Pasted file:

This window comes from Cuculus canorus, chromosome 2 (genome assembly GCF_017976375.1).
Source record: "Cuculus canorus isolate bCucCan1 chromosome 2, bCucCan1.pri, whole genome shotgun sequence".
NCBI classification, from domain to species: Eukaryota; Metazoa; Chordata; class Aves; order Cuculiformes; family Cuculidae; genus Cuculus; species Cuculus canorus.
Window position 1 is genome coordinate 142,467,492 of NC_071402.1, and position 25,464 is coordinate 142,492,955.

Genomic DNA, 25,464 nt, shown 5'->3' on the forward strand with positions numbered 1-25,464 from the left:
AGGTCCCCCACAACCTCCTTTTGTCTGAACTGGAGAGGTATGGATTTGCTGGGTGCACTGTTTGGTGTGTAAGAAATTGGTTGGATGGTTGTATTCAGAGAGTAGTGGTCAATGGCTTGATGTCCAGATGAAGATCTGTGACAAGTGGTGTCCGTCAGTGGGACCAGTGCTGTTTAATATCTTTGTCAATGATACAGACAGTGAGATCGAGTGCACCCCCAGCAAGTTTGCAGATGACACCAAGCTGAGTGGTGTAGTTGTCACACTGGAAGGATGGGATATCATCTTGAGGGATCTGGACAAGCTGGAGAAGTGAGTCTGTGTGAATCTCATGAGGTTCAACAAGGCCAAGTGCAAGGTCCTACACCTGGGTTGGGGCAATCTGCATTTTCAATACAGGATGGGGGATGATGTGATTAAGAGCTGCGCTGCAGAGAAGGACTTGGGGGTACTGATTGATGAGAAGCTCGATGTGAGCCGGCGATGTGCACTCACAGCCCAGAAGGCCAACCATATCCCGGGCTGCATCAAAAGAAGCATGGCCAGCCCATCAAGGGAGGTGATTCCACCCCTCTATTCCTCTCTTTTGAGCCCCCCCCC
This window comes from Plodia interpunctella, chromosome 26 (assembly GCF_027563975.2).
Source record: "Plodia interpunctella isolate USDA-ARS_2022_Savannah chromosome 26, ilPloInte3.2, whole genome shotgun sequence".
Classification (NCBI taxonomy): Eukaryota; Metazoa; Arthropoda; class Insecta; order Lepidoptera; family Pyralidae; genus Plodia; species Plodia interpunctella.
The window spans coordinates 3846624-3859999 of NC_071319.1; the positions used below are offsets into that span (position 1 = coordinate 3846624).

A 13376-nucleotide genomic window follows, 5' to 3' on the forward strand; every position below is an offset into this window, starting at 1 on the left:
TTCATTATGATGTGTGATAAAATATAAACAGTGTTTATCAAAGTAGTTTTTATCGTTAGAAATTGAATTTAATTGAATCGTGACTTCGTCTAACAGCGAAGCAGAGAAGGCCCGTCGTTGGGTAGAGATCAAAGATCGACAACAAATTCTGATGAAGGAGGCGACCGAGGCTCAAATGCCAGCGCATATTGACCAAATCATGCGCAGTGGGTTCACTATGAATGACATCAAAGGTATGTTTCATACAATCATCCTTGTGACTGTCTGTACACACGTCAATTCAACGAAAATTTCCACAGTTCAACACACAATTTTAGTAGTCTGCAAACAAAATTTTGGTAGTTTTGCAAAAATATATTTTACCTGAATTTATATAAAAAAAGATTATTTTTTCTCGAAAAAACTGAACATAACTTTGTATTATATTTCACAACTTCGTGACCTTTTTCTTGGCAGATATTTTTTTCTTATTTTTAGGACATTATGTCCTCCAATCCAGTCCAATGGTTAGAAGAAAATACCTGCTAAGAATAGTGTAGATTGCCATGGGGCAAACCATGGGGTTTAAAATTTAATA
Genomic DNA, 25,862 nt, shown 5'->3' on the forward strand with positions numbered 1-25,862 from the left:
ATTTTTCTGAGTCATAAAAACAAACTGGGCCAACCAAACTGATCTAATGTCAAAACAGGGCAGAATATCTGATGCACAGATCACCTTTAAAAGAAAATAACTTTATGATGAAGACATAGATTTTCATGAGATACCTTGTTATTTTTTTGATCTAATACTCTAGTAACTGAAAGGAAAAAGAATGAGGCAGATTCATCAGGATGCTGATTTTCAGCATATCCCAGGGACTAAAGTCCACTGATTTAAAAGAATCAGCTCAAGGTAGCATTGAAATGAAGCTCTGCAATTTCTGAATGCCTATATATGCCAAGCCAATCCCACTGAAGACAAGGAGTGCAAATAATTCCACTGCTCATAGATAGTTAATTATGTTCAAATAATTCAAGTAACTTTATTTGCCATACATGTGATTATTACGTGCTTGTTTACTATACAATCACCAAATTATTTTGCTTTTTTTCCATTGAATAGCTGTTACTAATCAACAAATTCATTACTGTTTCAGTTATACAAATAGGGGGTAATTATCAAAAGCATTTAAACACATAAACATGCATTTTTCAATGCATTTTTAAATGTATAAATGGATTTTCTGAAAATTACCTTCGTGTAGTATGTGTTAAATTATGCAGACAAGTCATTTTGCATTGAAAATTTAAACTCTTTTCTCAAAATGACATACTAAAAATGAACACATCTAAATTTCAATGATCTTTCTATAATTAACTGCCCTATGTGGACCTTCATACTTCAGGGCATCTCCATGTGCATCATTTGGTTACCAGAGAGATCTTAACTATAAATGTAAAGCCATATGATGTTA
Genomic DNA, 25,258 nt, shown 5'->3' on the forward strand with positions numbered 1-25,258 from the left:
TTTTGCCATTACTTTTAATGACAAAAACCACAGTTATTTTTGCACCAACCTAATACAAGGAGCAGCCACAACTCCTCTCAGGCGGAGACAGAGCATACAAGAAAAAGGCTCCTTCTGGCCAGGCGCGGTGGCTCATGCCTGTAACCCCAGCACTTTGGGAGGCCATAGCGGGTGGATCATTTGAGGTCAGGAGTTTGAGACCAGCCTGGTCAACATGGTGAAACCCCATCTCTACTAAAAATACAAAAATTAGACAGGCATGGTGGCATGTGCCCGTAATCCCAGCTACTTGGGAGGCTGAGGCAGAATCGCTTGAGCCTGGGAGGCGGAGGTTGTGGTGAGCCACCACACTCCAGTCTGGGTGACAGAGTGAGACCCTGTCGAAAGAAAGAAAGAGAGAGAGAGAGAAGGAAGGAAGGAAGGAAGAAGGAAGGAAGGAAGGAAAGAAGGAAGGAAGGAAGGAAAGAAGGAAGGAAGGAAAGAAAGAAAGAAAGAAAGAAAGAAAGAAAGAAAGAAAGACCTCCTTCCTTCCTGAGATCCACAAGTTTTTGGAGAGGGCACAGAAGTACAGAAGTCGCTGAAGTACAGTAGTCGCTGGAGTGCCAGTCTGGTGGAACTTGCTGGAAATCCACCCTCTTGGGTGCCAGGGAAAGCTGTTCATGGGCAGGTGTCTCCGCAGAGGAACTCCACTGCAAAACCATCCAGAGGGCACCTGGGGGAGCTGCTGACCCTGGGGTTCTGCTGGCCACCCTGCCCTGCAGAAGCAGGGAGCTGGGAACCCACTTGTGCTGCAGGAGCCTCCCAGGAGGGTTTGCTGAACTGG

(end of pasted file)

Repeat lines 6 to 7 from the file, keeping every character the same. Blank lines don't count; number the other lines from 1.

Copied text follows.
AGGTCCCCCACAACCTCCTTTTGTCTGAACTGGAGAGGTATGGATTTGCTGGGTGCACTGTTTGGTGTGTAAGAAATTGGTTGGATGGTTGTATTCAGAGAGTAGTGGTCAATGGCTTGATGTCCAGATGAAGATCTGTGACAAGTGGTGTCCGTCAGTGGGACCAGTGCTGTTTAATATCTTTGTCAATGATACAGACAGTGAGATCGAGTGCACCCCCAGCAAGTTTGCAGATGACACCAAGCTGAGTGGTGTAGTTGTCACACTGGAAGGATGGGATATCATCTTGAGGGATCTGGACAAGCTGGAGAAGTGAGTCTGTGTGAATCTCATGAGGTTCAACAAGGCCAAGTGCAAGGTCCTACACCTGGGTTGGGGCAATCTGCATTTTCAATACAGGATGGGGGATGATGTGATTAAGAGCTGCGCTGCAGAGAAGGACTTGGGGGTACTGATTGATGAGAAGCTCGATGTGAGCCGGCGATGTGCACTCACAGCCCAGAAGGCCAACCATATCCCGGGCTGCATCAAAAGAAGCATGGCCAGCCCATCAAGGGAGGTGATTCCACCCCTCTATTCCTCTCTTTTGAGCCCCCCCCC
This window comes from Plodia interpunctella, chromosome 26 (assembly GCF_027563975.2).